Is Rice Considered a 'Green' or 'Brown'?
Organic materials are divided into two categories when it comes to composting, ‘greens’ and ‘browns’. Greens are nitrogen rich, while browns contain high levels of carbon. Greens will also generally be a bit moister than browns, which tend to be drier.
Most of the food waste that comes out of your kitchen is high in nitrogen and considered to be greens. This includes rice, so when it comes to composting rice is definitely considered to be green!
Rice actually uses a lot of nitrogen whilst it's being grown, and these high levels are passed on to the grain itself. Nitrogen is important in your compost because the microbes breaking down the organic matter feed on it in the decomposition process. Putting rice in your compost is a useful means of providing the necessary nutrients for composting to happen.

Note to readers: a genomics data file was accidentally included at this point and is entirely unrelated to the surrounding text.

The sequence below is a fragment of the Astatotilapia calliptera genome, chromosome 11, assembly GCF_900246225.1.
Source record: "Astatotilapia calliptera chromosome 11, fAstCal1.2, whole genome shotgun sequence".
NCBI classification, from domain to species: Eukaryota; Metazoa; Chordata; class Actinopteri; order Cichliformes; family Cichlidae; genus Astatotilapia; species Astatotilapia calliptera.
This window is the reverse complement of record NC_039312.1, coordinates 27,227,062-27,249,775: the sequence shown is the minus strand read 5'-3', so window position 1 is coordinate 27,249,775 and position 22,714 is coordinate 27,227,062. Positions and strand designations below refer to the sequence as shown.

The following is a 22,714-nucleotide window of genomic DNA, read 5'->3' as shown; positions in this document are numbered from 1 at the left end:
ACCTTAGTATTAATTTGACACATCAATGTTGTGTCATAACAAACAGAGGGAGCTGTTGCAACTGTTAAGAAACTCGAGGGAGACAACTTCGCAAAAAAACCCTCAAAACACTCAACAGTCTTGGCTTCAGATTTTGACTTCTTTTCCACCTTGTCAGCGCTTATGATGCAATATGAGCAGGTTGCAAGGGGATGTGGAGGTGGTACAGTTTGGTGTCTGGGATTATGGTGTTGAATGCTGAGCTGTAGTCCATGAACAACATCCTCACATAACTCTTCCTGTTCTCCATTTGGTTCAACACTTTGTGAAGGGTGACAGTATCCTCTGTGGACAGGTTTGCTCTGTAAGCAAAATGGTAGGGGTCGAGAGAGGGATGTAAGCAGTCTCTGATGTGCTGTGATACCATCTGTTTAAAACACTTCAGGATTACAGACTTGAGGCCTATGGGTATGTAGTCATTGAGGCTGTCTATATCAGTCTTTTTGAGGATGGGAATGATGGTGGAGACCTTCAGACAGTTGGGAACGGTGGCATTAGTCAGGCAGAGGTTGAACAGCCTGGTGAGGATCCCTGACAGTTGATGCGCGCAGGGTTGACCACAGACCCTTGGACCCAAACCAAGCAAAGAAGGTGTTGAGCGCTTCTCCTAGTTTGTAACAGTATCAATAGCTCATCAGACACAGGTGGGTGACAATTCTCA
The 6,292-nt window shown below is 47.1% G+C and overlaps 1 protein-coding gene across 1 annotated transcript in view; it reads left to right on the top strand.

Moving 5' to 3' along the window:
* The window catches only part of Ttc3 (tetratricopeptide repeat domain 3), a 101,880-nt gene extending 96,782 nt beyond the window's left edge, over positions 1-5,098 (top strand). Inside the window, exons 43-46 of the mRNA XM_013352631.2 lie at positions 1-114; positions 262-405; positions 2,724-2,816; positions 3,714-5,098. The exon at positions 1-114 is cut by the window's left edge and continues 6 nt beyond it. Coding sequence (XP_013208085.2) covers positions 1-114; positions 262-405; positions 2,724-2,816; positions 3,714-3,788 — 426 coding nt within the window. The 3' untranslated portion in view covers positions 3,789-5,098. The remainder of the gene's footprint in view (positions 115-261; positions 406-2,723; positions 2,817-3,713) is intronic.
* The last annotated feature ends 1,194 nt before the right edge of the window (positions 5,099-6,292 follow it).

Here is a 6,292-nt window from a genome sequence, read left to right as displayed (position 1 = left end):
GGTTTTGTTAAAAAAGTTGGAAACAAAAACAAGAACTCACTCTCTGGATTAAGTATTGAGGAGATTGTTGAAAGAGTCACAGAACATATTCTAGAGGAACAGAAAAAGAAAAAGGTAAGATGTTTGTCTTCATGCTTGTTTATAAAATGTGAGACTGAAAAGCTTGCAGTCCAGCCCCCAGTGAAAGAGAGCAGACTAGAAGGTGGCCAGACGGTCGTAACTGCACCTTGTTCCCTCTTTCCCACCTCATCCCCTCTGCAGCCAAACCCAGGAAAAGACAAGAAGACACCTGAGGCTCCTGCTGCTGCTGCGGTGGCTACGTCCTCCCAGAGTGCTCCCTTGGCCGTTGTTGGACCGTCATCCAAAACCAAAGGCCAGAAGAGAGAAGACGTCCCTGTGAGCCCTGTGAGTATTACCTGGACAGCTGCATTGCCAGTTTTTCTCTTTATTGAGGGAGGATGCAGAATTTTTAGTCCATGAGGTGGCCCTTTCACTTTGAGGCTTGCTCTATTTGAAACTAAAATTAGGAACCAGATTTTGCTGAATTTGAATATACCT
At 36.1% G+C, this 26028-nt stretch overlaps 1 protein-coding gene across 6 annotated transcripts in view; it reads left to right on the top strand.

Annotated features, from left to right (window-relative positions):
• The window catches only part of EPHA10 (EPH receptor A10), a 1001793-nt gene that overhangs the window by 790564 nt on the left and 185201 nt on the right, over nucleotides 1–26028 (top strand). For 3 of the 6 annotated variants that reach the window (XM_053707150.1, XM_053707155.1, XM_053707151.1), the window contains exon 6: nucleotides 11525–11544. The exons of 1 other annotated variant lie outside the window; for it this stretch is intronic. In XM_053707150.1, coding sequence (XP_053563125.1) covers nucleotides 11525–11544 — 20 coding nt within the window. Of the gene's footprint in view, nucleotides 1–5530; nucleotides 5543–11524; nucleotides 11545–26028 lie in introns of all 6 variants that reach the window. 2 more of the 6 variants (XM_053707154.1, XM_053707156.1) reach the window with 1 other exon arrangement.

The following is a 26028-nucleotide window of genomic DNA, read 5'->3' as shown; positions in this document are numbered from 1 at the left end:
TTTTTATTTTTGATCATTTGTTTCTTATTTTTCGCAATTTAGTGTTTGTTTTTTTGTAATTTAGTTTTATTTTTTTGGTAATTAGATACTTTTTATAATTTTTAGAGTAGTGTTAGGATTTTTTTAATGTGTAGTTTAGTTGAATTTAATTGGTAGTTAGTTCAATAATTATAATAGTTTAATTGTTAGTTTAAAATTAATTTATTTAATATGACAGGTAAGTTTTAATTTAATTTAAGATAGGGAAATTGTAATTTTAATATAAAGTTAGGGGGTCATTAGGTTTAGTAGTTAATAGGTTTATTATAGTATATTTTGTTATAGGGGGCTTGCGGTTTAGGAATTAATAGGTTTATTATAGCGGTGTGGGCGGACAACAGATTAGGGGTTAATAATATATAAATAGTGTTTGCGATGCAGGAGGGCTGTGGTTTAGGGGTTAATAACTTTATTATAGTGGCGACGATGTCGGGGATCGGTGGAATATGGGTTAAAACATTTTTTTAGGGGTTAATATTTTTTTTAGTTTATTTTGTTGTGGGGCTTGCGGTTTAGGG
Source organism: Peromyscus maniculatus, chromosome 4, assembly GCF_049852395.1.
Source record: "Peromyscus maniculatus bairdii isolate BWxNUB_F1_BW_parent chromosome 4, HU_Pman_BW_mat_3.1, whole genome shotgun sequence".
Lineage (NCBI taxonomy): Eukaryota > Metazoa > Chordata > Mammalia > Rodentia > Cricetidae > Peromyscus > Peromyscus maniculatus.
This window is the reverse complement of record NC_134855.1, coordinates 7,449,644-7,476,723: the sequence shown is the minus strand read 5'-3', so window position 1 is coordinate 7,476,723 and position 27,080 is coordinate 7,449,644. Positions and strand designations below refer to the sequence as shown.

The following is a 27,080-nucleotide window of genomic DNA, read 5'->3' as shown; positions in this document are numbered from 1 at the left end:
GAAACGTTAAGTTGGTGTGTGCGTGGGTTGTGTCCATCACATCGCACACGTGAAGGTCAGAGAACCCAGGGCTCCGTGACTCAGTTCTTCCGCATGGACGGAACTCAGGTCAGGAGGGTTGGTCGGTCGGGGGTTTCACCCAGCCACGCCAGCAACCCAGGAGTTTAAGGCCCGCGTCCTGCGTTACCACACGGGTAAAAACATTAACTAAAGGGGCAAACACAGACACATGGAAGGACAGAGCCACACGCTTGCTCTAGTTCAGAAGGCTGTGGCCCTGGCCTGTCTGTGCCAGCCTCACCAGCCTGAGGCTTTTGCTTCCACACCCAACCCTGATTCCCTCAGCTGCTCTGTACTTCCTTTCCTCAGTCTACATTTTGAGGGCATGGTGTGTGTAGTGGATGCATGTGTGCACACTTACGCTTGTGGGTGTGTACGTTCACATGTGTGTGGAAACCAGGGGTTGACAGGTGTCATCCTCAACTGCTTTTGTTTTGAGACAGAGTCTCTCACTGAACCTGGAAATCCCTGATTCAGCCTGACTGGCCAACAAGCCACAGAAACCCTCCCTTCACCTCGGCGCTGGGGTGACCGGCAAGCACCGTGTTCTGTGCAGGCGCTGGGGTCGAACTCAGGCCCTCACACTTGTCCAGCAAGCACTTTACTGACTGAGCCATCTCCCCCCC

When you’re composting, it's important you have a balance of greens and browns. Browns are drier and include things like shredded cardboard, paper and dry leaves. They help give your compost structure, and should be added in a ratio of two or three parts for every part of green material added.
Should I Compost Raw or Cooked Rice?
It’s not uncommon for there to be leftover cooked rice at the end of a meal. Sometimes it sits in a tub in the fridge for a few days too, and ends up going in the bin instead of being eaten as leftovers!
Can you put that rice in your compost bin or worm farm? Yes you can, but there are a few precautions to take. We’re going to tell you exactly how to compost rice further on, but before we do, you need to know the following information.